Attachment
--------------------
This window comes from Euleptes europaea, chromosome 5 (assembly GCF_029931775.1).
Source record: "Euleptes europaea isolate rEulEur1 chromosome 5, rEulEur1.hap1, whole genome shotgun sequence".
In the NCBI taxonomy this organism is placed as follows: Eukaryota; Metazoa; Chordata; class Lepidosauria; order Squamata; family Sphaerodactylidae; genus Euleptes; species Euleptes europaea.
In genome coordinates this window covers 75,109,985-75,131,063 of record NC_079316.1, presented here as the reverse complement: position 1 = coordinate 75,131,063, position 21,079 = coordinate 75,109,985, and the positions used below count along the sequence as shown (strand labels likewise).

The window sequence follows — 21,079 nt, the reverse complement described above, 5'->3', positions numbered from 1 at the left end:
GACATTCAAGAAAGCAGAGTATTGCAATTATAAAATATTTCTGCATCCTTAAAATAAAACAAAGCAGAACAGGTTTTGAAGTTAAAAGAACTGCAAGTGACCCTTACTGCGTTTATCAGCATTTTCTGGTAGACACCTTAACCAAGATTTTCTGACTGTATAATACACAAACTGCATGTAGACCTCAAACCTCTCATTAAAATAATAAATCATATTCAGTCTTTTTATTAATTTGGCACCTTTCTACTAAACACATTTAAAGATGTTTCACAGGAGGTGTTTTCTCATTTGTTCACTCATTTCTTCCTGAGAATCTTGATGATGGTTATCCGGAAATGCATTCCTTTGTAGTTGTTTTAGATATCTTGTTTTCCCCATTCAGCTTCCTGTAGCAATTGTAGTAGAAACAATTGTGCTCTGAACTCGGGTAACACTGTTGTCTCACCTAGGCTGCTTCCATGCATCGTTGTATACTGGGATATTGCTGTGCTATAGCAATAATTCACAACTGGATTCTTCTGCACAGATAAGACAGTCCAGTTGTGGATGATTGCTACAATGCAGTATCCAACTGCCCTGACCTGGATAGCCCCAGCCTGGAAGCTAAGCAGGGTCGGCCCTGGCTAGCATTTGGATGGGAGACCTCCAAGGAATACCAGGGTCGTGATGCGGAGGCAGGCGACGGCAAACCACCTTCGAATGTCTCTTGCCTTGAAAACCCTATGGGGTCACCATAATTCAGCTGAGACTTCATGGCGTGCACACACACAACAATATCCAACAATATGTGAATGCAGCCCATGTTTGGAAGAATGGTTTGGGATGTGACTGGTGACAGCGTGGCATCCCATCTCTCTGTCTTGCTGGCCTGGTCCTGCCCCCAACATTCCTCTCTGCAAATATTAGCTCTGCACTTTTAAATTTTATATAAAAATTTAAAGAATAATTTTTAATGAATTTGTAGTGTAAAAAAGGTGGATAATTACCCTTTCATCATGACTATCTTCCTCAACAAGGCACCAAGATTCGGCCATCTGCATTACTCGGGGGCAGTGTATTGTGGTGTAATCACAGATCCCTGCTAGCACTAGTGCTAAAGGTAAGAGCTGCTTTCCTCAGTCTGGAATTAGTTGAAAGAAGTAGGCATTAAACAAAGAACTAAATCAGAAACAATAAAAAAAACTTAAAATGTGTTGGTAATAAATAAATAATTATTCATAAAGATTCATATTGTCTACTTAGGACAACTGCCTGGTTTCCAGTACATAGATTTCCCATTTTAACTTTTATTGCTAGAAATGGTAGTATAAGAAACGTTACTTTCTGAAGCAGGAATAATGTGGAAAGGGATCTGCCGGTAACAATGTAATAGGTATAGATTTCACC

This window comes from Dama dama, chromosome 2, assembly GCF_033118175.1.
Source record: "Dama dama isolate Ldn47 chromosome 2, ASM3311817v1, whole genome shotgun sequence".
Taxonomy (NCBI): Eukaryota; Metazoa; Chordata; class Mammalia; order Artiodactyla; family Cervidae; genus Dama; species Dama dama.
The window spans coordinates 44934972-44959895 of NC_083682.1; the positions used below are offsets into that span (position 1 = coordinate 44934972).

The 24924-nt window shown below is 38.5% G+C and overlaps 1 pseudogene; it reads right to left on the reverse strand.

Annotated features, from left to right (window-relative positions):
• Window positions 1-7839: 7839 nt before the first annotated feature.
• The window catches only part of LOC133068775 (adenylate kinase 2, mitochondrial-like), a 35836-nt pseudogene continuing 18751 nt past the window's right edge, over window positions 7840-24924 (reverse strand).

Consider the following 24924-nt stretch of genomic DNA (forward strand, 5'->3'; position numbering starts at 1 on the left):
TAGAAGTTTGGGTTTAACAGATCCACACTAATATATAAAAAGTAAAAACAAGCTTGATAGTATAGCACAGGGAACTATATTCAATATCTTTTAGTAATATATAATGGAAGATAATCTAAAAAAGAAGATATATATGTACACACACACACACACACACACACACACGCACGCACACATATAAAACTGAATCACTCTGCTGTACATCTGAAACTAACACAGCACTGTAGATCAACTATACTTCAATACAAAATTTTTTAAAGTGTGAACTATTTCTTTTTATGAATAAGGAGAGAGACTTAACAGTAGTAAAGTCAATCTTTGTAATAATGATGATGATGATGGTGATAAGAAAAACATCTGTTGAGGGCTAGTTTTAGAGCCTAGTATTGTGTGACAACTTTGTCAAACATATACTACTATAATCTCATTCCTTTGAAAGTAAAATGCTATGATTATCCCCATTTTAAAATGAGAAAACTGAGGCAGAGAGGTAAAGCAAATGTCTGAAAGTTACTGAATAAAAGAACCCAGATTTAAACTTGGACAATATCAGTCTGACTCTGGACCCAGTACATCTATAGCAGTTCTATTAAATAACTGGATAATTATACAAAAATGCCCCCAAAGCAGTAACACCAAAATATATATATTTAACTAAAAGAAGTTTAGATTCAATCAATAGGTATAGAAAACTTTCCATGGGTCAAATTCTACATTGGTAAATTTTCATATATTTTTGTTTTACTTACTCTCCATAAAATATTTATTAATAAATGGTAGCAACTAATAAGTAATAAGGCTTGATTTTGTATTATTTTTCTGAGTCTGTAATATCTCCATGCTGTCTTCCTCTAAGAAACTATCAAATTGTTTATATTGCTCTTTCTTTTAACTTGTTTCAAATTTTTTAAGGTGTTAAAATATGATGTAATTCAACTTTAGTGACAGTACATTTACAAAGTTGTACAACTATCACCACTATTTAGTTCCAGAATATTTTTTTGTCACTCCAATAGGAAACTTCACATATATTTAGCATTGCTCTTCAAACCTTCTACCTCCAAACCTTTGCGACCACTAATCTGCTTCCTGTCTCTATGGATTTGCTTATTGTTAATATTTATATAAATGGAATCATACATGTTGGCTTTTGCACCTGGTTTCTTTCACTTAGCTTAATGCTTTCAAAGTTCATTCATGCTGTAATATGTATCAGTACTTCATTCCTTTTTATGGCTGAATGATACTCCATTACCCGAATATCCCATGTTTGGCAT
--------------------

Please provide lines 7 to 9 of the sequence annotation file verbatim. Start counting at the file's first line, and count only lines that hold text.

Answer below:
This window comes from Dama dama, chromosome 2, assembly GCF_033118175.1.
Source record: "Dama dama isolate Ldn47 chromosome 2, ASM3311817v1, whole genome shotgun sequence".
Taxonomy (NCBI): Eukaryota; Metazoa; Chordata; class Mammalia; order Artiodactyla; family Cervidae; genus Dama; species Dama dama.